Cold Call: Jack O'Sullivan rings Angela Rippon

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ANGELA RIPPON does not seem like a wine-thrower. Eyebrow-raiser? Absolutely. Chorus-line high-kicker? Occasionally (remember that Morecambe and Wise Christmas show). But wine-throwing - it is hard to believe, when listening to her answering machine. The enunciation is so exquisite, I ring a second time to hear that crisp but caring tone, characteristic of posh nurses in Second World War movies. That soft "goodbye", recalling the end of the Nine O'Clock News. "Angela," I tell the machine, "I'd love a chat." I need to know what has turned the nation's most famous newsreader into a pouilly fume-flinger.

"Oh, it was an act of pure devilment," laughs Angela, when she calls back. She is talking about tipping wine over her ex-boss Robin Malcolm, who sacked her four years ago from her job as a presenter on LBC, the London radio station.

The spillage occurred at an LBC party. "I didn't throw it. I poured it very gently."

Does she do this often, I wonder?

"Good Lord, no," she giggles. "As a child I had a habit of throwing things, but I haven't done it for a while. It wasn't done with malice. Suddenly, he was standing right behind me and I just tipped the wine. I did it with a smile on my face. It was hard to take offence."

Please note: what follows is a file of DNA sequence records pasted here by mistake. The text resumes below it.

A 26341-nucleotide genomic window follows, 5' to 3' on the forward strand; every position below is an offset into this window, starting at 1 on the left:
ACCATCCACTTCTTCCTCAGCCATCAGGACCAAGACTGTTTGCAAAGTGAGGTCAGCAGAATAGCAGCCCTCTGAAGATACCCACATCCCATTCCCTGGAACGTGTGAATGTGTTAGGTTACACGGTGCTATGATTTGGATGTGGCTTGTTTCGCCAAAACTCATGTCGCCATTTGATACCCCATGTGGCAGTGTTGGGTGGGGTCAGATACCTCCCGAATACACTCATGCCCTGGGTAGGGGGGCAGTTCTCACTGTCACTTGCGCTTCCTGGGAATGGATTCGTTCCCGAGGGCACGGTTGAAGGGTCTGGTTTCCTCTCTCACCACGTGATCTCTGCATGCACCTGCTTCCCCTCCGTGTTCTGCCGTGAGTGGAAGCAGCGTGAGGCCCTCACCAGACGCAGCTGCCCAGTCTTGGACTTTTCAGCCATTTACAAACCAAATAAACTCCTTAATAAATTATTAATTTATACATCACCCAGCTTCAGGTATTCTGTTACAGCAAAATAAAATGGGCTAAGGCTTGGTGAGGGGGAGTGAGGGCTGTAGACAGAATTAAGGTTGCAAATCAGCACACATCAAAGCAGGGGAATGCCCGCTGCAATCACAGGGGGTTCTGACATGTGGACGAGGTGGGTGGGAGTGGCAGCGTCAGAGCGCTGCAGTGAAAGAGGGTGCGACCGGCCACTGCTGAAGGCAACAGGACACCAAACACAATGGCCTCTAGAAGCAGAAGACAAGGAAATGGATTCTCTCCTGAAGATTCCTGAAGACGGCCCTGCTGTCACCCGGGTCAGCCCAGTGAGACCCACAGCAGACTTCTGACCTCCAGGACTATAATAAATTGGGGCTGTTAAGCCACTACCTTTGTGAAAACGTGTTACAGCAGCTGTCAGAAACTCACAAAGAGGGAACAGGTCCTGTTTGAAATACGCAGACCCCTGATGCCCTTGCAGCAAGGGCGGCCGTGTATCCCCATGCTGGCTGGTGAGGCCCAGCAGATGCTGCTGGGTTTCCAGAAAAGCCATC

It must have felt good. "Quite liberating. I thought, that is done and dusted now. It's out of my system. I've made my point." But what about the rest of the party?

"There was a great cheer. I think there were a few other people there who would have liked to have done it. The world seems to be full of closet wine-throwers," she laughs.

I cannot help agreeing with her. Recently, Polly Toynbee splattered the columnist Bruce Anderson over an insult. And Anna Ford, Angela's former colleague at TV-AM, famously soaked Jonathan Aitken, who helped to found the channel.

Is it safe, then, to have a drink with Angela Rippon? Does she fantasise about hosing down anyone else?"Oh, yes," she says enthusiastically. "Actually, there are some people to whom I'd like to do a lot more than that."

So she has a hit list. Who else should wear a sou'wester if they are invited to the same drinks party as her? "Oh, I have no plans to do it again," she says. "Then it would no longer be a fantasy. And I don't want to put them on their guard. Some things are best dealt with quickly, but in other cases, you have to choose your moment. Revenge, they say, is a dish best eaten cold."

Go on, I say, tell us just one of the people in the little black book. Angela hesitates.

"Jonathan Aitken is certainly one I wouldn't mind dousing. They say you should grow angry slowly. There is plenty of time. But the long arm of the law seems to be taking plenty of revenge in his case."

How far, then, would she go? Could she see herself as one of those women who cuts up men's suits? "Oh no," says Angela, horrified at the thought. "I'm not a vindictive person. I'm more forgiving than that."

Yet I can't help thinking that inside Angela Rippon there is a wild thing trying to get out. She was recently filmed pretending to be a bank robber, and was so convincing that the police were called. Is there a little of that Thelma and Louise unpredictability hidden inside that newsreader respectability? She roars with laughter. "I'm not ready to drive my best car off a cliff just yet," she declares. And then she says "goodbye" in that pristine Nine O'Clock News voice again. But I'm not convinced.

Jonathan Aitken, if you are reading this, don't get too close to Angela if she is carrying either a glass of plonk or a loaded .45.

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